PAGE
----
The Nationals can’t pay for late Metro service because of … MLB policy?

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We’ve talked before about the Nationals Metro problem. As in, the Metro is really the best way to get to Nats Park but, because it closes at midnight, it often causes fans to choose between staying for the whole game and leaving early to get the train.  And how, because of late starting playoff games, this may become a bigger problem in the future. And how, if the Nats wanted to, they could do what other teams in D.C. do and enter into a contract with WMATA to keep Metro open late on game nights at the team’s expense.

The Nats thus far have refused to do that.  We learn today, however, that the reason for this is not that they don’t want to pay. Rather, because of league policy:

OK, then. Can someone at MLB explain to me what this league policy is, why it was developed and where it has been employed before? Because I’m unaware of any other city where early-closing mass transit is an issue for ballgames. At least a problem large enough to where it has been suggested that teams pay to keep it open before.

But I do love the concern over a “precedent” being set.  What’s the precedent the league is worried about?  A baseball team, for once in its friggin’ life, having to actually pay for a service that directly benefits them and their fans as opposed to having the local government cover it?

No done deal for Jeter and Jeb: Rob Manfred says two groups still in play for the Marlins

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For all of the headlines about Derek Jeter and Jeb Bush buying the Miami Marlins, this is looking like anything but a done deal. First is the small matter of the billion and a half bucks Jeter and Jeb need to put together. Then there’s the matter of there being another . . . mystery bidder!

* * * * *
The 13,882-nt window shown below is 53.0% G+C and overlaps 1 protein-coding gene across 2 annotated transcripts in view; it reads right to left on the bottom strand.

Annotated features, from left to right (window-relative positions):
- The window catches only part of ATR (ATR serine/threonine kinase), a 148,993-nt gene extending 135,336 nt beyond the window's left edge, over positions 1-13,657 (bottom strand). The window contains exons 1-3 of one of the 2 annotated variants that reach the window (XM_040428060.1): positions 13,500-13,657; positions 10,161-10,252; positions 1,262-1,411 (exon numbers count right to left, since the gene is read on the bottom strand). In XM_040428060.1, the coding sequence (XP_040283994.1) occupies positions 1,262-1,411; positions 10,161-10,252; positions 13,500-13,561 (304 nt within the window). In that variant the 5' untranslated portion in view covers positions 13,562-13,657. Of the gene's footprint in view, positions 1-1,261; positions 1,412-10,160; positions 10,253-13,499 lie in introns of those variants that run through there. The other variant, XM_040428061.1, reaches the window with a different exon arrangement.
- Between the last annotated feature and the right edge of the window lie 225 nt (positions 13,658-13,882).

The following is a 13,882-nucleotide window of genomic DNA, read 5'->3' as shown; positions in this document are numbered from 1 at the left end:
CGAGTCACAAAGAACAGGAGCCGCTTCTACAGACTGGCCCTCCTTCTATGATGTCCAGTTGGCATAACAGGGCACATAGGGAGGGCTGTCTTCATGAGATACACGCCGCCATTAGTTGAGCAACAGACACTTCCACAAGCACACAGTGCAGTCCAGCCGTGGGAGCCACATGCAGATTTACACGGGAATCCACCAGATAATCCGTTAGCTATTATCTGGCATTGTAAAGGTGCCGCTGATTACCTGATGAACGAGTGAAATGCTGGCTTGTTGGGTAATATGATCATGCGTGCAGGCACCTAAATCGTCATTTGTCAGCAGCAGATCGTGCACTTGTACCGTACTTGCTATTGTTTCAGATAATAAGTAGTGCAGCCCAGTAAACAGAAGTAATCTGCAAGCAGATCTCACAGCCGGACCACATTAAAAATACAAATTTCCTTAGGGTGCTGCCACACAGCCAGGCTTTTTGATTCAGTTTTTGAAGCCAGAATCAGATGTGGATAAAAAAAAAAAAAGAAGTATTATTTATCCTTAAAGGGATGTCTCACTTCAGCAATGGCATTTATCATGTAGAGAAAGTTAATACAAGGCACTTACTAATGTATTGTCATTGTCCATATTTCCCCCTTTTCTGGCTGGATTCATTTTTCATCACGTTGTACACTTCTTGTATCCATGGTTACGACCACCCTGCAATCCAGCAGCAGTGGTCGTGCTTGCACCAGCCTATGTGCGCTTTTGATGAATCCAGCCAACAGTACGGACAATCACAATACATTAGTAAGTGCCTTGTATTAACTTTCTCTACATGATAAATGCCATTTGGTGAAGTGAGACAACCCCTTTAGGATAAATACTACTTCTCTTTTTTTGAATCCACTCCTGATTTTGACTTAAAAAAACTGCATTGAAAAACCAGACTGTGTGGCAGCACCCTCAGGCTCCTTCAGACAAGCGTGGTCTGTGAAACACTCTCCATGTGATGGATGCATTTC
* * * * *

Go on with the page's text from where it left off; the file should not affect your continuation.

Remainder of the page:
That according to commissioner Rob Manfred who says two groups are still bidding to buy the Marlins. He said this morning at the groundbreaking for the Jackie Robinson Museum, adding “There is no agreement in place. We’re working with more than one group . . . there is not a signed document on any topic.”

Despite this, Manfred said that “the timeline is relatively short; it would be measured in days, not months.” So someone is likely to find that billion and a half bucks soon, I reckon.

Red Sox prospect involved in serious auto accident

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Via WEEI.com comes a report that Red Sox minor league pitcher Kevin Steen was critically injured in a car crash on Wednesday night near Fort Myers.

The driver of the other car involved in the accident was killed. Steen is in the hospital in critical condition. It appears as though the other driver veered off the road, overcorrected and then crossed the center line, crashing into Steen’s SUV.

Steen, 20, is a starting pitcher. He was a ninth round pick of the Red Sox in 2014 out of Oak Ridge High School in Oak Ridge, Tennessee. He’s played three seasons in the Sox season and was about to begin his fourth.